Supporting Mental Health in the Workplace

There has been a reported rise in the number of individuals experiencing symptoms of anxiety and depressive disorders in the United States. This checklist provides recommendations for supervisors to help support mental health and alleviate stressors for workers.

Be a compassionate leader and establish a supportive tone.

  • Raise awareness about stressors and reduce the stigma surrounding mental health issues and substance use by:
    • Talking about the types of specific stressors that relate to your particular workforce and sector, as well as their impact on mental health (e.g., high rates of depression and anxiety disorders, increased substance use).
    • Sharing national statistics so that workers know they are not alone if they are struggling with mental health or substance use issues.
    • Sharing a story about stress for you and what you are doing to address it to demonstrate empathy, show vulnerability, and communicate that the group is all in this together.
    • Telling workers that it’s natural to feel stressed and encourage them to seek help if needed. It is important to assure workers their jobs will not be negatively impacted if they seek help.
    • Implement an “open door” policy for workers to express their problems and concerns.
  • Check in with workers periodically to ask them how they are doing and whether there is anything that management can do to support them.
  • Hold frequent group meetings to promote connectedness and provide a forum for workers to voice concerns, ask questions, and receive information about ways to cope with stress, build resiliency, and seek outside support if necessary.
  • Build connections and encourage coworkers to be supportive of one another by:
    • Creating peer support networks around common issues. These networks can be formal or informal. Each network might have a trusted employee to set up sessions (in-person or virtual) for their coworkers and lead conversations that give other staff a chance to talk about issues, tell their stories, and brainstorm potential solutions.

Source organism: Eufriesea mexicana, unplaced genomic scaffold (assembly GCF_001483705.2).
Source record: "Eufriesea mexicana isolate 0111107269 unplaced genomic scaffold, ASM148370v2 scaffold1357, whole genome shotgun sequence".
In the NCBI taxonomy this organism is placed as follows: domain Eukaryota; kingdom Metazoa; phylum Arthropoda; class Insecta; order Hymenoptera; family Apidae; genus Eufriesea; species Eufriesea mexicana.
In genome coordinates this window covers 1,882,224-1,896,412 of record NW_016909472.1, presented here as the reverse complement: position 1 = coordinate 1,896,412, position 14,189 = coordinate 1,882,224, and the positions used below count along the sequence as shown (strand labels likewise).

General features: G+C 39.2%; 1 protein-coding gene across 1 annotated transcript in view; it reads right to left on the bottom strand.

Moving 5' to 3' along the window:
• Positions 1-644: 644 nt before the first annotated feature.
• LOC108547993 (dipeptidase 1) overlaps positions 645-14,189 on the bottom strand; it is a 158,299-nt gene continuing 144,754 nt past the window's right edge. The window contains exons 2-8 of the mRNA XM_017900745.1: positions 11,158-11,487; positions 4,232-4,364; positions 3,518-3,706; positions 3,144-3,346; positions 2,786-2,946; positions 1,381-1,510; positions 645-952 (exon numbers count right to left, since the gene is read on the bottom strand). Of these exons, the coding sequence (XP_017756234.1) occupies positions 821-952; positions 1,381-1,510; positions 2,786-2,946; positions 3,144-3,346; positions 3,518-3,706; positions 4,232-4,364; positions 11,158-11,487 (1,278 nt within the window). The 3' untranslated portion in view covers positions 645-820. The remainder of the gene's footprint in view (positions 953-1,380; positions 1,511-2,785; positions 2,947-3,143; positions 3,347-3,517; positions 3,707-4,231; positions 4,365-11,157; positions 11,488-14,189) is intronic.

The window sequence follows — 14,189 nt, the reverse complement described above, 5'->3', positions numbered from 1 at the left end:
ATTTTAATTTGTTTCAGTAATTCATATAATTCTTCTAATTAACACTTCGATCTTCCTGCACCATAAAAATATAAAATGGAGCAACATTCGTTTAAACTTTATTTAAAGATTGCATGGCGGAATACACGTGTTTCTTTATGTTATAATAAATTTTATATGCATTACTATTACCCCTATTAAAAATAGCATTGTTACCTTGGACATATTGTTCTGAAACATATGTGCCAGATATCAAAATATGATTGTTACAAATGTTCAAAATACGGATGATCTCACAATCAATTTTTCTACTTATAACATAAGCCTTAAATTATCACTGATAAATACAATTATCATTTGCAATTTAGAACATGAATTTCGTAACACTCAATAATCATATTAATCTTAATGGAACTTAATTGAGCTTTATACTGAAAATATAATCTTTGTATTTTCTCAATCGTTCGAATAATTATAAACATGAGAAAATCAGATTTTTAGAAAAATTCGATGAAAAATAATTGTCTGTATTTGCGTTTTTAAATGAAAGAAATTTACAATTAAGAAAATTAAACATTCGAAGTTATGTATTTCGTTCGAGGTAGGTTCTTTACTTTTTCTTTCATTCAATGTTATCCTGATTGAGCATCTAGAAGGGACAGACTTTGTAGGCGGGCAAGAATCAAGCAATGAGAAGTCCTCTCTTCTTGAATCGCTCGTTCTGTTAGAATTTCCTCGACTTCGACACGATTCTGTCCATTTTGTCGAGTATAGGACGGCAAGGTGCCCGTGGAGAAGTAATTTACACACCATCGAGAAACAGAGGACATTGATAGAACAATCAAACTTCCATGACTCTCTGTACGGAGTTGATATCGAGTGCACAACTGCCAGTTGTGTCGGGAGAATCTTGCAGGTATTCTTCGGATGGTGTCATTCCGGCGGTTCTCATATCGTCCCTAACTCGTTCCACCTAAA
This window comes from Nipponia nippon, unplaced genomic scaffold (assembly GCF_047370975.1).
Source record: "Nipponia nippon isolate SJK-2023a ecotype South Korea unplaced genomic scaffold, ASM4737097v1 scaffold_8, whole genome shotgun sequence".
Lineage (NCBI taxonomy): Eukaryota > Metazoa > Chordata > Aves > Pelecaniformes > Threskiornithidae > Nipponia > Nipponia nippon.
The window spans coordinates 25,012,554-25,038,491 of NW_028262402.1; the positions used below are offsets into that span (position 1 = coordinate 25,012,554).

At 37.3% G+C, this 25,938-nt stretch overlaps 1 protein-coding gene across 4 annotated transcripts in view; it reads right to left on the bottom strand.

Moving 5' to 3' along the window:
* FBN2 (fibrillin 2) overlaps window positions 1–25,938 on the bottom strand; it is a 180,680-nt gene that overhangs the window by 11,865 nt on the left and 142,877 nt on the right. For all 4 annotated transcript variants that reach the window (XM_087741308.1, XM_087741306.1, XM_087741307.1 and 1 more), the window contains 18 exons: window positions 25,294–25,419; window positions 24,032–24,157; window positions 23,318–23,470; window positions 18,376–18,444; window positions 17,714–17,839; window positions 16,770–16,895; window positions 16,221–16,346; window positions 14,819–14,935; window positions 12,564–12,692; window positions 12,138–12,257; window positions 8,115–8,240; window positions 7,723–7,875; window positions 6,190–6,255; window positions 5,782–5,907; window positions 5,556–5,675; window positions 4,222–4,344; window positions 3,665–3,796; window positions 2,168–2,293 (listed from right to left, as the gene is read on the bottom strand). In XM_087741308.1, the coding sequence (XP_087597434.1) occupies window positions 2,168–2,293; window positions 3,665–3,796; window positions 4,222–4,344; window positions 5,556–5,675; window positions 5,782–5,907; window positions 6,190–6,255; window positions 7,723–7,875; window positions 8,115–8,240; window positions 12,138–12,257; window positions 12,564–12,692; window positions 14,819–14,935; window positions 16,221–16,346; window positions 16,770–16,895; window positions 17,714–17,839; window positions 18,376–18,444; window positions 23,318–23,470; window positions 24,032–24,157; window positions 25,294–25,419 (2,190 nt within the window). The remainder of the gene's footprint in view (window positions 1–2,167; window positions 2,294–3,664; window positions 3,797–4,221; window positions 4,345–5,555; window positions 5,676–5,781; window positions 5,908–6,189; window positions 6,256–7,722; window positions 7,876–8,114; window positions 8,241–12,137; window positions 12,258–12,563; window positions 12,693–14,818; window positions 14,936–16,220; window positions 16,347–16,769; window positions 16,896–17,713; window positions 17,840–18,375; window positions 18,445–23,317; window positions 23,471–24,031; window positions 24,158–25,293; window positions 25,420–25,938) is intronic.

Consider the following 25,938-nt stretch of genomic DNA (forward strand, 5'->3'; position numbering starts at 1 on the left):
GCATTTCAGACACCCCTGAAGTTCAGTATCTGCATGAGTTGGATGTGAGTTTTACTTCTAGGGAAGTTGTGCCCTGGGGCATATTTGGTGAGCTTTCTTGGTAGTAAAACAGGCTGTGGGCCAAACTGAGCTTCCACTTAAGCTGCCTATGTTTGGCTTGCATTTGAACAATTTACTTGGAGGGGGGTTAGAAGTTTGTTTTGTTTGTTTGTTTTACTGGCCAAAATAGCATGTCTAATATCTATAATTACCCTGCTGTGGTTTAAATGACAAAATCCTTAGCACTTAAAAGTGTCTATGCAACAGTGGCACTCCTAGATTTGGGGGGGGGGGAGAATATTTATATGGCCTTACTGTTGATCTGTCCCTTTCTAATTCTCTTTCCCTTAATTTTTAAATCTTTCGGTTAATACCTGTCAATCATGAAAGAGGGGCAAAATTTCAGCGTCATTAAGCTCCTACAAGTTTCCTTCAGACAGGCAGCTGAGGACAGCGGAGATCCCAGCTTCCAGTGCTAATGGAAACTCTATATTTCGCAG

• Encouraging coworkers to check in on each other and/or create a “buddy system,” as helping others improves an individual’s sense of control, belonging, and self-esteem. For example, advise coworkers to break into small teams and ask them to call or email each other weekly or biweekly to check in.
    • Planning optional in-person or virtual social activities using videoconferencing tools to promote camaraderie among staff (e.g., virtual coffee breaks, lunches, allotted time for story sharing, games, virtual book clubs).
  • Be a good role model by:
    • Showing a more personal side, acknowledging that you also feel the stress.
    • Taking care of your own mental health by practicing self-care (e.g., getting enough sleep, exercising, taking breaks) and establishing work-life boundaries (e.g., setting a time by which you will be offline for the day, taking breaks during the day, scheduling a meeting-free day once a week).
    • Being honest with yourself: are you experiencing concerning signs and symptoms of distress? Do you need more support? If so, ask for it.

Look for opportunities to alleviate stress at work.

  • Look for ways to reassign work, prioritize tasks, and allow more time to complete tasks.
  • Be realistic and fair about expectations, especially in situations where workers are being asked to take on additional job responsibilities.…
  • Determine if staff need new training, tools, or equipment to adapt to the changes introduced to their job tasks and work environment.…
  • Allow workers more flexibility in choosing their work hours to accommodate childcare or other caregiving needs.
  • Encourage workers to set a time by which they will be offline for the day.
  • Look for and address signs and symptoms of distress.
  • Review or download and share the poster “My Mental Health: Do I Need Help?”…
  • Show compassion and offer additional support to workers who appear to be struggling.…
  • If you are worried that a worker is experiencing a more serious mental health or substance use issue, get help.
  • Tell someone in your human resources department and ask for guidance on how to support them or direct them to help.
  • Call a hotline if you are unsure of what to do, such as the Disaster Distress Helpline, the National Domestic Violence Hotline, or the 988 Suicide & Crisis Lifeline.…
  • Be mindful of privacy concerns—do not try to force someone to disclose a medical or mental health condition.